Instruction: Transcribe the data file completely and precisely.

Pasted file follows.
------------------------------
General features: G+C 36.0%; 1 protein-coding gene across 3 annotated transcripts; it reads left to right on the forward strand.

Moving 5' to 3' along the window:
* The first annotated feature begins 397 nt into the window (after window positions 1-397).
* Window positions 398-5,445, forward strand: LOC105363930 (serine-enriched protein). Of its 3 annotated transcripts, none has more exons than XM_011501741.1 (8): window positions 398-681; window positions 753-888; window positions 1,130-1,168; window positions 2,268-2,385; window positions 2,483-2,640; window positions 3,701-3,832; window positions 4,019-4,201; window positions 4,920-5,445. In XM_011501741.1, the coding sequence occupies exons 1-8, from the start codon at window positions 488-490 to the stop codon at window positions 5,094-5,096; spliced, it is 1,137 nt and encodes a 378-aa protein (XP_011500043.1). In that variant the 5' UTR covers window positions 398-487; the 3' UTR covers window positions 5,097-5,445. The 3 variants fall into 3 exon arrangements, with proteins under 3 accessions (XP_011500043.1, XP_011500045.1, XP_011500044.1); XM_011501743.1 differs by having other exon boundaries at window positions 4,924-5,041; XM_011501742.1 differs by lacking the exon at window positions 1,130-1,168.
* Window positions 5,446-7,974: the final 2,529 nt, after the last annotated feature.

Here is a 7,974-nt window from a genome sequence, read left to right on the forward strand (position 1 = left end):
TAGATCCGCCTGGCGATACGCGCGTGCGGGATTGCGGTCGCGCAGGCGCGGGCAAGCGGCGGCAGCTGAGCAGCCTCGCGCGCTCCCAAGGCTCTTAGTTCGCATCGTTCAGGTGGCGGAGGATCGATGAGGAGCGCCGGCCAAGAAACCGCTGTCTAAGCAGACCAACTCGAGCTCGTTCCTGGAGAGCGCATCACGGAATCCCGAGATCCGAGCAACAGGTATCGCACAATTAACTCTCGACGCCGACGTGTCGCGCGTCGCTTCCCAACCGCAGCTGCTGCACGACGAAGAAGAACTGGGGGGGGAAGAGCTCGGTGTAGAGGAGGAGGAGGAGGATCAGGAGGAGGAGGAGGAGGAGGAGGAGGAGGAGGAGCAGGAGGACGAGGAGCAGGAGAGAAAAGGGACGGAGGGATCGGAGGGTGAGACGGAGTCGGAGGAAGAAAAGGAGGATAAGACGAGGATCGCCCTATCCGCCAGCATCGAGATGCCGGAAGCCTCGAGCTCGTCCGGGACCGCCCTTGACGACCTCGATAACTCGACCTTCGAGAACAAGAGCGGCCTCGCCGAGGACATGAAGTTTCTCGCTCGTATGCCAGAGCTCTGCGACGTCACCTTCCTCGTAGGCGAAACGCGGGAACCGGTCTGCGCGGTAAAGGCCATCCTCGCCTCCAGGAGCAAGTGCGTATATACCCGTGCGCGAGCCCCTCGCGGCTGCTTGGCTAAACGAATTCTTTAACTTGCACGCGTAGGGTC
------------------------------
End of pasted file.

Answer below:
General features: G+C 36.0%; 1 protein-coding gene across 3 annotated transcripts; it reads left to right on the forward strand.

Moving 5' to 3' along the window:
* The first annotated feature begins 397 nt into the window (after window positions 1-397).
* Window positions 398-5,445, forward strand: LOC105363930 (serine-enriched protein). Of its 3 annotated transcripts, none has more exons than XM_011501741.1 (8): window positions 398-681; window positions 753-888; window positions 1,130-1,168; window positions 2,268-2,385; window positions 2,483-2,640; window positions 3,701-3,832; window positions 4,019-4,201; window positions 4,920-5,445. In XM_011501741.1, the coding sequence occupies exons 1-8, from the start codon at window positions 488-490 to the stop codon at window positions 5,094-5,096; spliced, it is 1,137 nt and encodes a 378-aa protein (XP_011500043.1). In that variant the 5' UTR covers window positions 398-487; the 3' UTR covers window positions 5,097-5,445. The 3 variants fall into 3 exon arrangements, with proteins under 3 accessions (XP_011500043.1, XP_011500045.1, XP_011500044.1); XM_011501743.1 differs by having other exon boundaries at window positions 4,924-5,041; XM_011501742.1 differs by lacking the exon at window positions 1,130-1,168.
* Window positions 5,446-7,974: the final 2,529 nt, after the last annotated feature.

Here is a 7,974-nt window from a genome sequence, read left to right on the forward strand (position 1 = left end):
TAGATCCGCCTGGCGATACGCGCGTGCGGGATTGCGGTCGCGCAGGCGCGGGCAAGCGGCGGCAGCTGAGCAGCCTCGCGCGCTCCCAAGGCTCTTAGTTCGCATCGTTCAGGTGGCGGAGGATCGATGAGGAGCGCCGGCCAAGAAACCGCTGTCTAAGCAGACCAACTCGAGCTCGTTCCTGGAGAGCGCATCACGGAATCCCGAGATCCGAGCAACAGGTATCGCACAATTAACTCTCGACGCCGACGTGTCGCGCGTCGCTTCCCAACCGCAGCTGCTGCACGACGAAGAAGAACTGGGGGGGGAAGAGCTCGGTGTAGAGGAGGAGGAGGAGGATCAGGAGGAGGAGGAGGAGGAGGAGGAGGAGGAGGAGCAGGAGGACGAGGAGCAGGAGAGAAAAGGGACGGAGGGATCGGAGGGTGAGACGGAGTCGGAGGAAGAAAAGGAGGATAAGACGAGGATCGCCCTATCCGCCAGCATCGAGATGCCGGAAGCCTCGAGCTCGTCCGGGACCGCCCTTGACGACCTCGATAACTCGACCTTCGAGAACAAGAGCGGCCTCGCCGAGGACATGAAGTTTCTCGCTCGTATGCCAGAGCTCTGCGACGTCACCTTCCTCGTAGGCGAAACGCGGGAACCGGTCTGCGCGGTAAAGGCCATCCTCGCCTCCAGGAGCAAGTGCGTATATACCCGTGCGCGAGCCCCTCGCGGCTGCTTGGCTAAACGAATTCTTTAACTTGCACGCGTAGGGTC